Barker Martin

Condo-HOA Blog

The Attorney-Client Privilege

One of the benefits clients receive from consulting with an attorney is the knowledge that the communication will be held in strict confidence; this is commonly known as the Attorney-Client Privilege. This protection gives clients freedom to explore their legal options without a concern that anyone on the other side of a dispute will learn about the discussion or use it to exploit any weaknesses in their legal position.

The majority of our clients are community associations that are formed as nonprofit corporations. This raises the question: who is our client and who is covered by the Attorney-Client Privilege?

In Oregon, the corporate representatives that are included within attorney-client privilege are principals, officers, directors or persons with authority to obtain professional legal services or act on legal advice rendered. In Washington, the test is whether the corporate representative is authorized to speak for the corporation or holds a management role. It is clear that directors serving on an association board of directors are included within the scope of the Attorney-Client privilege, but owners who are not directors are not included within the privilege. That means that non-director owners can be compelled to testify about facts—even facts that hurt the association’s case—that they learned from the association’s attorney. Obviously, it is in the association’s best interest to prevent that from happening.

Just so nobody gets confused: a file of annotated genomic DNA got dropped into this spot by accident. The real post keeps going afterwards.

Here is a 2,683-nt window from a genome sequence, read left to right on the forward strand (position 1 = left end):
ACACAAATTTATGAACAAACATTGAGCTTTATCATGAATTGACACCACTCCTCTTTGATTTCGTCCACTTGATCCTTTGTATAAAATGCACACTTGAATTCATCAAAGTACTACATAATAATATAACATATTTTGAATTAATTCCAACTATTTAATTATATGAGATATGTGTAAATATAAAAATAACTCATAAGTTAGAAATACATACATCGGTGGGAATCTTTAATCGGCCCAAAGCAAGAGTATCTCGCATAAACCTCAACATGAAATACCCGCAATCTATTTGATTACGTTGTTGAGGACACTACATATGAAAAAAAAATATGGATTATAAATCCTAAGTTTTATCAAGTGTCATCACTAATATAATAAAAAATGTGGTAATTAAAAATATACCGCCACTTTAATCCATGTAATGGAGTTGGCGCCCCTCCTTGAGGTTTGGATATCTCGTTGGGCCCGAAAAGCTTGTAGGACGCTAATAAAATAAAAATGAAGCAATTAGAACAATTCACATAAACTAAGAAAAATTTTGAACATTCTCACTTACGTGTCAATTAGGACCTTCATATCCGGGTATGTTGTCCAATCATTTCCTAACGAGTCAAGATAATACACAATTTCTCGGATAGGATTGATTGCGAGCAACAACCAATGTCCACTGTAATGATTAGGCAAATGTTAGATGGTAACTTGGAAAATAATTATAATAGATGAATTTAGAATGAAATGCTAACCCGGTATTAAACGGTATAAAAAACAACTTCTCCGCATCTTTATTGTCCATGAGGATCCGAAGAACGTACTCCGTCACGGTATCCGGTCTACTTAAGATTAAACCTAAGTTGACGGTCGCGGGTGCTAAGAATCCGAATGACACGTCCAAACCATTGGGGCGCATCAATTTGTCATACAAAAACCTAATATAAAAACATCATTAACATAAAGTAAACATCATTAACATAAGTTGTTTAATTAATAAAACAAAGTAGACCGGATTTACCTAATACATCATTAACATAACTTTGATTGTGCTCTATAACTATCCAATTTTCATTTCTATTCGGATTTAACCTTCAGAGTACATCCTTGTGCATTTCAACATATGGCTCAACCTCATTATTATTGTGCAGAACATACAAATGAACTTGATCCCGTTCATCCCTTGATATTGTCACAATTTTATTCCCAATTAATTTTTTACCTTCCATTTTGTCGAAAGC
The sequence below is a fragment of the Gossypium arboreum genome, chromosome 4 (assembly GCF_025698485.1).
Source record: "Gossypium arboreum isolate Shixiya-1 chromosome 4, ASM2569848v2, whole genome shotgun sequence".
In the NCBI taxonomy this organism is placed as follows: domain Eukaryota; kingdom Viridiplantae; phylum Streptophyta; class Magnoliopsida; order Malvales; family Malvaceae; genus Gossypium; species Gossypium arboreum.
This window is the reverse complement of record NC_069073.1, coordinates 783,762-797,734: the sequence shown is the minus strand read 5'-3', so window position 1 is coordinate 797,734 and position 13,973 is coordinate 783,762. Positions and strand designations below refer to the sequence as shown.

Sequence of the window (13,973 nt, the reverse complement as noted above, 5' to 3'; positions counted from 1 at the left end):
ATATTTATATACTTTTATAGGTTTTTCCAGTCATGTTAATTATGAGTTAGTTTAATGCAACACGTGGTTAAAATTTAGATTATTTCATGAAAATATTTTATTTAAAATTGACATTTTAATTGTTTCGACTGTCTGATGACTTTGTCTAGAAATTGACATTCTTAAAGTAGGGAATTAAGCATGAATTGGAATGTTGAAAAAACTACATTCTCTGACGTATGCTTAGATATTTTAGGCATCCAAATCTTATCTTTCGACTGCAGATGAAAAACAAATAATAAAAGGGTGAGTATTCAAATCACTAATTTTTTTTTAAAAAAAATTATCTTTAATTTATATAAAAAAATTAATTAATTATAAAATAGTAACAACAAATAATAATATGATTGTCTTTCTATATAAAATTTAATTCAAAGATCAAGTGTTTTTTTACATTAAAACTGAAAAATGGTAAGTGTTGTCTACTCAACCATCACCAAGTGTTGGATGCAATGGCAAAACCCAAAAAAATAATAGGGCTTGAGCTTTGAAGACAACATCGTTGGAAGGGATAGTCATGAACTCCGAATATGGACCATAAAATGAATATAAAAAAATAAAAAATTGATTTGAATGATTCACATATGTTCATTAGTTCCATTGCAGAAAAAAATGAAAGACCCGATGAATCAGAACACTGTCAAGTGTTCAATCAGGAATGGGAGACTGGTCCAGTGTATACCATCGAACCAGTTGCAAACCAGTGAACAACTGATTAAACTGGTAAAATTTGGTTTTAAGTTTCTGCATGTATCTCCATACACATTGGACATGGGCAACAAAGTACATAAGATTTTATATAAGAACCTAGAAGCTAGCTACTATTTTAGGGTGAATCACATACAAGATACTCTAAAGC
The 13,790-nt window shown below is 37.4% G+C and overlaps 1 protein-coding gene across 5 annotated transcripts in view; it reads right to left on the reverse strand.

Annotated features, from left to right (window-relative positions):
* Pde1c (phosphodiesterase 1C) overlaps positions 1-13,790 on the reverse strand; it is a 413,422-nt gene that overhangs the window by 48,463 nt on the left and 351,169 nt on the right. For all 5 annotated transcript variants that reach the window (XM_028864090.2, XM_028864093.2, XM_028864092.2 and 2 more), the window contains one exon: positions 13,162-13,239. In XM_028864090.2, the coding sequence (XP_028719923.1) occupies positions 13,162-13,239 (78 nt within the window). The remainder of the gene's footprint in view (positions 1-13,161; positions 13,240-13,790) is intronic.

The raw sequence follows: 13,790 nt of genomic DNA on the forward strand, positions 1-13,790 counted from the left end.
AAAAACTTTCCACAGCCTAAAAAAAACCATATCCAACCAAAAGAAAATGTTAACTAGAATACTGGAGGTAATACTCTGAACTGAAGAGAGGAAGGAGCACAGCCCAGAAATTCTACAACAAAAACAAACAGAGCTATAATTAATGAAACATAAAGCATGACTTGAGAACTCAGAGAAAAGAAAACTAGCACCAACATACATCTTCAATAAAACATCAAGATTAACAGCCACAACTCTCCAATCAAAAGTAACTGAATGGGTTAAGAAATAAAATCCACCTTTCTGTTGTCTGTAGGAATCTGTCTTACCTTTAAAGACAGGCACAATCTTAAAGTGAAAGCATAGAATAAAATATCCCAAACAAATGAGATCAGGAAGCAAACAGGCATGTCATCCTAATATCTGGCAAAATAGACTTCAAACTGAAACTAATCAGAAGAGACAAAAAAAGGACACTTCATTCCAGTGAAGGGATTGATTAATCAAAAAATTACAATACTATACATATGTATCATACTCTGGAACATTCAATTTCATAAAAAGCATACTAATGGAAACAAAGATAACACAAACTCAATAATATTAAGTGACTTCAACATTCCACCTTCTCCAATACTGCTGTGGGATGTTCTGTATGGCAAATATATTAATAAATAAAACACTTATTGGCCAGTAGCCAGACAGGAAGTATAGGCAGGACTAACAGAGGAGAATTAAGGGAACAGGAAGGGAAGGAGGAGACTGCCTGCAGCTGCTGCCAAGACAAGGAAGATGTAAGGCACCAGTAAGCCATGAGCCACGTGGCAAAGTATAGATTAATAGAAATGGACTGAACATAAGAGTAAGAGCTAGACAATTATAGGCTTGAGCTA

The limitations on the scope of the Attorney Client Privilege can be frustrating for unit owners who attend meetings but feel like they are still not getting the full story. It can also be frustrating for board members who seek transparency and would like to get more owner input before making tough legal decisions that impact their community. Unfortunately, preserving the attorney client privilege is necessary, and the amount of information that can be shared is limited in order to protect the association’s ability to have candid discussions with its attorney. On the plus side, frustrated owners can always get the full story by joining their community board of directors. Most communities are always grateful for more volunteers!